Re: Does long term use of psychiatric drugs cause more harm than good?
Re: Does Long-Term Use of Psychiatric Drugs Do More Harm Than Good?
As this important question is debated, it is essential to note that the reporting of results from longer-term, government-funded studies of psychiatric drugs has often been done in a manner that has protected psychiatry’s guild interests, rather than in a manner consistent with the dictates of good science. This necessarily biases any public discussion and consideration of the “evidence” on this question.
Here are two examples of this corruption, (which we detail in our recently published book, Psychiatry Under the Influence.)
a) In the TADS study of depressed adolescents, an NIMH-funded trial that helped resurrect the prescribing of fluoxetine to pediatric patients, the researchers reported that “there were no differences between groups in rates of suicidal events” at the end of 36 weeks. In fact, if the data presented in a table in a 2009 report is carefully parsed, it can be seen that 17 of the 18 youth who attempted suicide during the 36 weeks were on fluoxetine at the time of their attempt. This finding was obscured in this way: if youth were randomized to placebo or cognitive behavioral therapy alone, and then switched to fluoxetine after the initial 12-week treatment period, with their suicide attempts occurring after that switch, their suicide attempt was still attributed to the placebo group, or the CBT-alone group.
b) In the NIMH-funded STAR*D study, which was touted as the “largest and longest study ever done to evaluate depression treatment,” the researchers announced that “the overall cumulative remission rate was 67%,” and, it appeared, based on the relapse rates reported in a 2006 article, that 50% to 66% of the remitted patients had remained well during the one-year follow-up. This was a pretty decent result. But then an independent researcher, Ed Pigott, used a Freedom of Information request to access the protocol and other study data, and he determined that only 38% of the 4,041 patients who entered the study remitted according to protocol criteria, and even more important, that only 108 of the 4,041 were still in the trial and well at the end of one-year, a documented stay well-rate of 3%. All of the other patients had either never remitted, relapsed, or dropped out of the study.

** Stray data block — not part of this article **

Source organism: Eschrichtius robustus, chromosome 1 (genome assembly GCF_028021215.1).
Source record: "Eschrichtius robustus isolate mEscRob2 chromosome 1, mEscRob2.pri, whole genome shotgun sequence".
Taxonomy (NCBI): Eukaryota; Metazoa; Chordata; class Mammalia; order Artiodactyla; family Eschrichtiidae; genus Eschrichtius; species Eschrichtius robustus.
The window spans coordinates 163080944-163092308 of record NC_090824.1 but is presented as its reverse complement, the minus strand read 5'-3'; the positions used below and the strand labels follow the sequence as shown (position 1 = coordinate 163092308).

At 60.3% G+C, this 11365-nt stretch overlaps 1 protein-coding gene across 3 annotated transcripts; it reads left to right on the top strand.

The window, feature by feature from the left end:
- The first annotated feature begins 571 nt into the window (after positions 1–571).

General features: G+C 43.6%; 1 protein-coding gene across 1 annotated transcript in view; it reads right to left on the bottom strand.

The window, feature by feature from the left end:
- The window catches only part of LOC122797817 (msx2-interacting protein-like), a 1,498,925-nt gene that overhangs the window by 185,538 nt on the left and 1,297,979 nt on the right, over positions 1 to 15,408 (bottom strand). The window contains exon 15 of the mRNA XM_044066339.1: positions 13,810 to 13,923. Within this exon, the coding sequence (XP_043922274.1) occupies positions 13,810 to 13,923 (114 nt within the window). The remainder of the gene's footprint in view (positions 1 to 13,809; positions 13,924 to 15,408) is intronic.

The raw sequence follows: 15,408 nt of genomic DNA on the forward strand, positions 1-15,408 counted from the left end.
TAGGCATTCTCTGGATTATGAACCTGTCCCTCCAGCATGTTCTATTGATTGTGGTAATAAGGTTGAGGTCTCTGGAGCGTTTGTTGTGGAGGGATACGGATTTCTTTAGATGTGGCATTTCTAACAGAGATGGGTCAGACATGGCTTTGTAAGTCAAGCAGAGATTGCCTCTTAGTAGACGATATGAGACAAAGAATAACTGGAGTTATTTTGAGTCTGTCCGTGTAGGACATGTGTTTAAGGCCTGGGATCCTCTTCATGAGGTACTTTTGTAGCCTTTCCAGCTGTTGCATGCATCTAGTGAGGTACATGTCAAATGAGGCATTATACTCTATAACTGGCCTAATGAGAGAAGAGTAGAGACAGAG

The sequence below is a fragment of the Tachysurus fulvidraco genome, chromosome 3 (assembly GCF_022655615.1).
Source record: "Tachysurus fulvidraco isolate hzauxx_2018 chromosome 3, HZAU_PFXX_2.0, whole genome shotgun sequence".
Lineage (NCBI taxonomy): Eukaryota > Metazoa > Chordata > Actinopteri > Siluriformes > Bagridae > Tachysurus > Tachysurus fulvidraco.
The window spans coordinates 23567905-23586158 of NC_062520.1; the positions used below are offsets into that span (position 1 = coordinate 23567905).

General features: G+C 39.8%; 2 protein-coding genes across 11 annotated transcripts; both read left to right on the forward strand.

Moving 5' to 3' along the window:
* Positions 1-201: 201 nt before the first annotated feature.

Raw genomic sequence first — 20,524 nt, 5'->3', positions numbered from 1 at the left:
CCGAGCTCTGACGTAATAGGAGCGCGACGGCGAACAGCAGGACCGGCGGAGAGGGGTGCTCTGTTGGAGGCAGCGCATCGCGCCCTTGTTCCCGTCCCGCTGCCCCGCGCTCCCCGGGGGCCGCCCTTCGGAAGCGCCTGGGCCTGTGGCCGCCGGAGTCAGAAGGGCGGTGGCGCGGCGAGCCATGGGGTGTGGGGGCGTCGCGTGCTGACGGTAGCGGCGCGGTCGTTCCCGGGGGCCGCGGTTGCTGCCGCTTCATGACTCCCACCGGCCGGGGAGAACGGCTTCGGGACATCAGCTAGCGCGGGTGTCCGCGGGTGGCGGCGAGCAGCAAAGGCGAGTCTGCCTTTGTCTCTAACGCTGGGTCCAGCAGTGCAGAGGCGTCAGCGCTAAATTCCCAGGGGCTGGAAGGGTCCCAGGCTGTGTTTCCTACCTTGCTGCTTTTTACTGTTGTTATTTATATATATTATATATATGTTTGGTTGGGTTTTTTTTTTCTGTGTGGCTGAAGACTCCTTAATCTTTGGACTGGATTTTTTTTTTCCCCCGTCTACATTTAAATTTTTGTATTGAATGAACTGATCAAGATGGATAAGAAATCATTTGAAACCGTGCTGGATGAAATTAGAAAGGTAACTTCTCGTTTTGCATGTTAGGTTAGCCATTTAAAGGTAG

Based on the results presented by the investigators, these two NIMH studies have been said to provide evidence that support the longer-term use of psychiatric drugs. Unfortunately, the deconstruction of the two studies, which reveals quite different results, doesn’t regularly inform the debate about the merits of psychiatric drugs. There are many such examples of this corruption that can be detailed, and it is easy to see why this impairs any societal—or scientific—discussion about the longer-term merits of psychiatric drugs.
Robert Whitaker, former fellow at the Edmond J. Safra Center for Ethics, Harvard University.
Lisa Cosgrove, professor at the University of Massachusetts, Boston, and a fellow at the Edmond J. Safra Center for Ethics, Harvard University.
Kennard, B. “Assessment of safety and long-term outcomes of initial treatment with placebo in TADS.” Am J Psychiatry 2009; 166 (3):337-44.
Vitiello, B. “Suicidal events in the treatment for adolescents with depression study (TADS).” J Clin Psychiatry 2009; 70 (5): 741-7. See figure 1 for data showing drug exposure before suicidal event; see table 1 for assignment of suicidal events by randomization.
Rush, AJ. “Acute and longer-term outcomes in depressed outpatients requiring one or several treatment steps: A STAR*D report.” Am J Psychiatry 2006; 163 (11):1905-17.
Pigott, H. “Efficacy and effectiveness of antidepressants.” Psychother Psychosom 2010; 79 (5):267-79. Also, Pigott, H. “Star*D: A tale and trail of bias.” Ethical Human Psychology and Psychiatry 2011; 13 (1):6-28.
Competing interests: No competing interests